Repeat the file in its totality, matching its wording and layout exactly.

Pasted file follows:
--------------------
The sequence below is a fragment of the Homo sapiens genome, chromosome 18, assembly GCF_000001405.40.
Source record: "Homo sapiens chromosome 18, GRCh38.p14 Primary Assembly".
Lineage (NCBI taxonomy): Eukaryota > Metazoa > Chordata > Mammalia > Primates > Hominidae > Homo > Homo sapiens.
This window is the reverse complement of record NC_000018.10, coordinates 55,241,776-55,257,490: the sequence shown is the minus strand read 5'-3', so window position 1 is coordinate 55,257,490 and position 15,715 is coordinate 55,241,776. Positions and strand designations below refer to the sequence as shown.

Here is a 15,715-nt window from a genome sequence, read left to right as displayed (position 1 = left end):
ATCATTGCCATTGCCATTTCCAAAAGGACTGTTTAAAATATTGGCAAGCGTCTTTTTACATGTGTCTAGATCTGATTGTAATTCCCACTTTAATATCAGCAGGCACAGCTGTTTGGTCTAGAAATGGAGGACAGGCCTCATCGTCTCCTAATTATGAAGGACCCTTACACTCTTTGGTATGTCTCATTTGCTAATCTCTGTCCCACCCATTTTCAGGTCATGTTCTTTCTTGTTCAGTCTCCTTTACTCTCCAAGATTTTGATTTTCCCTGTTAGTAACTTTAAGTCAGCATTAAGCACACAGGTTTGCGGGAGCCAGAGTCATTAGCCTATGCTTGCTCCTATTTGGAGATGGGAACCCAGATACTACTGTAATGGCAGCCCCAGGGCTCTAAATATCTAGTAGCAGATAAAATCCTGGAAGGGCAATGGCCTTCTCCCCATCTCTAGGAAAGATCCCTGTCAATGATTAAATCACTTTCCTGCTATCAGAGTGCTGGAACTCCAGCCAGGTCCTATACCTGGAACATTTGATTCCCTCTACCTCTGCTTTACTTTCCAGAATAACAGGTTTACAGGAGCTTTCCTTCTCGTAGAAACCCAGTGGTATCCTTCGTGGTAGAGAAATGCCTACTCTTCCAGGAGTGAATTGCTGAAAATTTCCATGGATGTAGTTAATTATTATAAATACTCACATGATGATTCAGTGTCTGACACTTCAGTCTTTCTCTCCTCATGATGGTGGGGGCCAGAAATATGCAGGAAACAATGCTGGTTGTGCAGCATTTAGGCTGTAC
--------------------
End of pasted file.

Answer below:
The sequence below is a fragment of the Homo sapiens genome, chromosome 18, assembly GCF_000001405.40.
Source record: "Homo sapiens chromosome 18, GRCh38.p14 Primary Assembly".
Lineage (NCBI taxonomy): Eukaryota > Metazoa > Chordata > Mammalia > Primates > Hominidae > Homo > Homo sapiens.
This window is the reverse complement of record NC_000018.10, coordinates 55,241,776-55,257,490: the sequence shown is the minus strand read 5'-3', so window position 1 is coordinate 55,257,490 and position 15,715 is coordinate 55,241,776. Positions and strand designations below refer to the sequence as shown.

Here is a 15,715-nt window from a genome sequence, read left to right as displayed (position 1 = left end):
ATCATTGCCATTGCCATTTCCAAAAGGACTGTTTAAAATATTGGCAAGCGTCTTTTTACATGTGTCTAGATCTGATTGTAATTCCCACTTTAATATCAGCAGGCACAGCTGTTTGGTCTAGAAATGGAGGACAGGCCTCATCGTCTCCTAATTATGAAGGACCCTTACACTCTTTGGTATGTCTCATTTGCTAATCTCTGTCCCACCCATTTTCAGGTCATGTTCTTTCTTGTTCAGTCTCCTTTACTCTCCAAGATTTTGATTTTCCCTGTTAGTAACTTTAAGTCAGCATTAAGCACACAGGTTTGCGGGAGCCAGAGTCATTAGCCTATGCTTGCTCCTATTTGGAGATGGGAACCCAGATACTACTGTAATGGCAGCCCCAGGGCTCTAAATATCTAGTAGCAGATAAAATCCTGGAAGGGCAATGGCCTTCTCCCCATCTCTAGGAAAGATCCCTGTCAATGATTAAATCACTTTCCTGCTATCAGAGTGCTGGAACTCCAGCCAGGTCCTATACCTGGAACATTTGATTCCCTCTACCTCTGCTTTACTTTCCAGAATAACAGGTTTACAGGAGCTTTCCTTCTCGTAGAAACCCAGTGGTATCCTTCGTGGTAGAGAAATGCCTACTCTTCCAGGAGTGAATTGCTGAAAATTTCCATGGATGTAGTTAATTATTATAAATACTCACATGATGATTCAGTGTCTGACACTTCAGTCTTTCTCTCCTCATGATGGTGGGGGCCAGAAATATGCAGGAAACAATGCTGGTTGTGCAGCATTTAGGCTGTAC